After 13 years in the NFL as one of the most dominant middle linebackers in the history of the game, former Chicago Bears star Brian Urlacher has retired from the league, according to his Twitter account:
The veteran was a staple of the Bears defense for years and one of the most feared players to ever step onto a football field. With unwavering passion, it was clear from Urlacher’s statement that he didn’t believe he had the same drive he regularly displayed throughout his shining career (h/t ESPN's Kevin Seifert):
Although Urlacher struggled at times during the last few years of his career, he will mostly be regarded for his consistency in his prime that helped him earn eight Pro Bowl selections and the 2005 AP Defensive Player of the Year award.
Hall of Fame defensive tackle Warren Sapp came out in support of his defensive brethren:
ESPN’s Mike Greenberg believes Urlacher deserves to be enshrined in Canton:
As one of the most feared men in football for the better part of a decade, Matt Murschel of the Sun Sentinel talked about how Urlacher embodied Chicago’s spirit:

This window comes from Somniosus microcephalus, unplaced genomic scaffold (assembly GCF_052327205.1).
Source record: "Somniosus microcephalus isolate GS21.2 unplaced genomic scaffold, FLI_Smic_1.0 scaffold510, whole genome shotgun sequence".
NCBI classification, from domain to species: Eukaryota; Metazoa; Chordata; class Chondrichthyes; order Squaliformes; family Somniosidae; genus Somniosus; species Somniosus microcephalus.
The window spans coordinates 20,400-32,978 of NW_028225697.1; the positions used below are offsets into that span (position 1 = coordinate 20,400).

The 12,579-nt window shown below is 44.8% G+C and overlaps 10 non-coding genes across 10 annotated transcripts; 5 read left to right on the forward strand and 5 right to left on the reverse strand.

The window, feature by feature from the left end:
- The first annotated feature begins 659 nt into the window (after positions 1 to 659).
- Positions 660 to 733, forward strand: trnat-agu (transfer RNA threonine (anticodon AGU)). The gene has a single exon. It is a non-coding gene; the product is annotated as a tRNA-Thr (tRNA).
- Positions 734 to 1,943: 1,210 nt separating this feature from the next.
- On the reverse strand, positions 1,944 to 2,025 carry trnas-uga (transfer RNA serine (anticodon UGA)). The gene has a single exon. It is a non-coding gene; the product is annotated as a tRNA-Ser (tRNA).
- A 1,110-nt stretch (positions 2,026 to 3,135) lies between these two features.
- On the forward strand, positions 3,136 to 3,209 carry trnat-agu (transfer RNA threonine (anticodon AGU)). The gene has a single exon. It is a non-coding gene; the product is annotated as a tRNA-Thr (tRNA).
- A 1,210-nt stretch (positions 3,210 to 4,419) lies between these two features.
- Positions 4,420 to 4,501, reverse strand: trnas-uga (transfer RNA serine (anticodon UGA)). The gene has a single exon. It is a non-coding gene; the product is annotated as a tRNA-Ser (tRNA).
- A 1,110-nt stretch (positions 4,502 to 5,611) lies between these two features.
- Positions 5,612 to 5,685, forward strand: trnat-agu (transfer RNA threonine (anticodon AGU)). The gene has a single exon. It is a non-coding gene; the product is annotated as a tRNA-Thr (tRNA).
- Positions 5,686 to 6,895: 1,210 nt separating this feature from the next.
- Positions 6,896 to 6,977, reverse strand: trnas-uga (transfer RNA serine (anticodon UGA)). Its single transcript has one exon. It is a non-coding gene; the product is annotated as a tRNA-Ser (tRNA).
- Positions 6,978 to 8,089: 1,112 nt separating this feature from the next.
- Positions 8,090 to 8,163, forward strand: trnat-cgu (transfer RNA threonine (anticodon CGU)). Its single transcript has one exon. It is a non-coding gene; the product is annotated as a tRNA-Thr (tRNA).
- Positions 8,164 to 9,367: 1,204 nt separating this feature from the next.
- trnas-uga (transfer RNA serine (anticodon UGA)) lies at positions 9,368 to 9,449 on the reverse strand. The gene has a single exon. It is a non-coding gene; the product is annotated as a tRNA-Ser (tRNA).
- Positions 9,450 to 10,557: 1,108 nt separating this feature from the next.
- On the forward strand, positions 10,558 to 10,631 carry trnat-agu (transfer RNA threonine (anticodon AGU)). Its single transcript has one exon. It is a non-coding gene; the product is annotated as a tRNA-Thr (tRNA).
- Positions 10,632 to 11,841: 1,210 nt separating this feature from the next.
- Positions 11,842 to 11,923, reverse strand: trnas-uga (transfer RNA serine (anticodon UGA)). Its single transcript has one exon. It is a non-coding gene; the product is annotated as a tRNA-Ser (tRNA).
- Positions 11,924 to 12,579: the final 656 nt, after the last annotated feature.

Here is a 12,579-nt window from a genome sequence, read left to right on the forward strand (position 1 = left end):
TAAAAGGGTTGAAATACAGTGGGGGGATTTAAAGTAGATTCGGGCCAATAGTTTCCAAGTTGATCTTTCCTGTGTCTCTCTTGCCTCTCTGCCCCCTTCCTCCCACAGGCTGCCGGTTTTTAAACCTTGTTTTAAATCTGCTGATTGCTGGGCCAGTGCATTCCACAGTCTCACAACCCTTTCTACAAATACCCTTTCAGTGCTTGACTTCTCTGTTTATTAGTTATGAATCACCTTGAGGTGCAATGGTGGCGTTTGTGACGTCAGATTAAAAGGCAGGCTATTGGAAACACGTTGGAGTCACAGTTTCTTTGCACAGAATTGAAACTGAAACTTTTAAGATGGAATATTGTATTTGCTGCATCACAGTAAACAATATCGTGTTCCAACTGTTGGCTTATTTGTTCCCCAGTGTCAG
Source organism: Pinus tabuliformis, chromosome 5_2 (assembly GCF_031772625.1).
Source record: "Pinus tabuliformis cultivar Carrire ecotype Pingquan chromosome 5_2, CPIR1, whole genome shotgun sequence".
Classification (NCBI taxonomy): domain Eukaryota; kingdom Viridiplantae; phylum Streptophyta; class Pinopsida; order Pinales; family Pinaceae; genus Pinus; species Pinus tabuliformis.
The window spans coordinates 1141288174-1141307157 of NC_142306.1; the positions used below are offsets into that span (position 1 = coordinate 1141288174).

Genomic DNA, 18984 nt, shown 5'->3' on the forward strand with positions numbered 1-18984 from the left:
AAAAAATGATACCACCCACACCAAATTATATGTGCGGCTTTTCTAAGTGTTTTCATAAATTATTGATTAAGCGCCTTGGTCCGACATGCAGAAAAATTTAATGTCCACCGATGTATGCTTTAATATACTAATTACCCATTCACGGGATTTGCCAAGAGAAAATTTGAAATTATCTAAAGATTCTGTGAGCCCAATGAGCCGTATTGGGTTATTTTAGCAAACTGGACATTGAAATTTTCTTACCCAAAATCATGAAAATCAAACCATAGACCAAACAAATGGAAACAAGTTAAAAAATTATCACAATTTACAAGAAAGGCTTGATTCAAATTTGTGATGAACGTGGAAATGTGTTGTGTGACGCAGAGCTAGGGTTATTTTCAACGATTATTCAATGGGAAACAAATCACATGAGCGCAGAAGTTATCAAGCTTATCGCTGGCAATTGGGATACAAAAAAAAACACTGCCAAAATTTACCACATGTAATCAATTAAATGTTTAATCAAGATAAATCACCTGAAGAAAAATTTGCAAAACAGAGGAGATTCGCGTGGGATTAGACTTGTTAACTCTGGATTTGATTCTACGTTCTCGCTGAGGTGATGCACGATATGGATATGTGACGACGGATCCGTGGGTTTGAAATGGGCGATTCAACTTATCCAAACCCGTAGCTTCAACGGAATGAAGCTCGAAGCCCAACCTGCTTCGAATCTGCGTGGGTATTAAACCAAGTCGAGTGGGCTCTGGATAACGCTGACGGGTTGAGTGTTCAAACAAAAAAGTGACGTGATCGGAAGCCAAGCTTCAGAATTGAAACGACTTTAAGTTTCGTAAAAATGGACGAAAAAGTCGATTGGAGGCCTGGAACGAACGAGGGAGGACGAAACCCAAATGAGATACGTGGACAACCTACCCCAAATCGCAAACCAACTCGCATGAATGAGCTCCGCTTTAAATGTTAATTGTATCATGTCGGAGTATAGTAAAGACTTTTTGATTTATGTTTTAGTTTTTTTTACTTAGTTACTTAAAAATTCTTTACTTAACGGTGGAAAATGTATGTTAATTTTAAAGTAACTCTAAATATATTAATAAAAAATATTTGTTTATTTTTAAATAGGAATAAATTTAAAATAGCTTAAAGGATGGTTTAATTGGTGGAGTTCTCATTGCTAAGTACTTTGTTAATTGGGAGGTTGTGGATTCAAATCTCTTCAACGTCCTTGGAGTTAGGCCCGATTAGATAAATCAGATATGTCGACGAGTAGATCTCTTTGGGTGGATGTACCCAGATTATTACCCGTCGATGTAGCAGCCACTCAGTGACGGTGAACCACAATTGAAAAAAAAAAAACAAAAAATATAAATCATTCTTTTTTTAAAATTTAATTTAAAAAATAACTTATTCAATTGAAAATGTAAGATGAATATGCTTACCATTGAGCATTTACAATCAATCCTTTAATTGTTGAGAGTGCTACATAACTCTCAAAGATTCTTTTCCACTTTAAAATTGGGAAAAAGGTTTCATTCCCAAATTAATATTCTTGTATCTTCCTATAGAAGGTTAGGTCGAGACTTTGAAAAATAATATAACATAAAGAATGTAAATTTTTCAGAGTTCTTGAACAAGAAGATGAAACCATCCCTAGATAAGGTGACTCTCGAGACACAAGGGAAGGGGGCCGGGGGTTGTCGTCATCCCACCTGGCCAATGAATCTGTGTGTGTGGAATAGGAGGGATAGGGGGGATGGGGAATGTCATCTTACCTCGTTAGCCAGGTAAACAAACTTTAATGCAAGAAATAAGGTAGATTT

Urlacher’s numbers are incredible, as ESPN Chicago’s Michael C. Wright pointed out:
As hard as it will be to see Urlacher walk away from football, Bleacher Report’s Matt Miller talked about why this retirement hurts even more this year:
CSN Chicago's Pat Boyle mentioned the dilemma facing Hall of Fame voters in the future:
Bleacher Report lead writer Adam Kramer touched on Urlacher's incredible college career:
While the sports world is sad today, Faux John Madden reminded us all that we need to laugh a bit and appreciate the legendary career of Urlacher:
The Arizona Cardinals also got in on the fun, giving Urlacher a sendoff worthy of Denny Green.
Urlacher racked up 1,353 combined tackles, 41.5 sacks, 12 forced fumbles, 22 interceptions and two defensive touchdowns during his tenure in Chicago, and while those numbers are impressive, it’s the legacy he left on the NFL for which he will be remembered.
The NFL will feel odd this year without Urlacher on the field.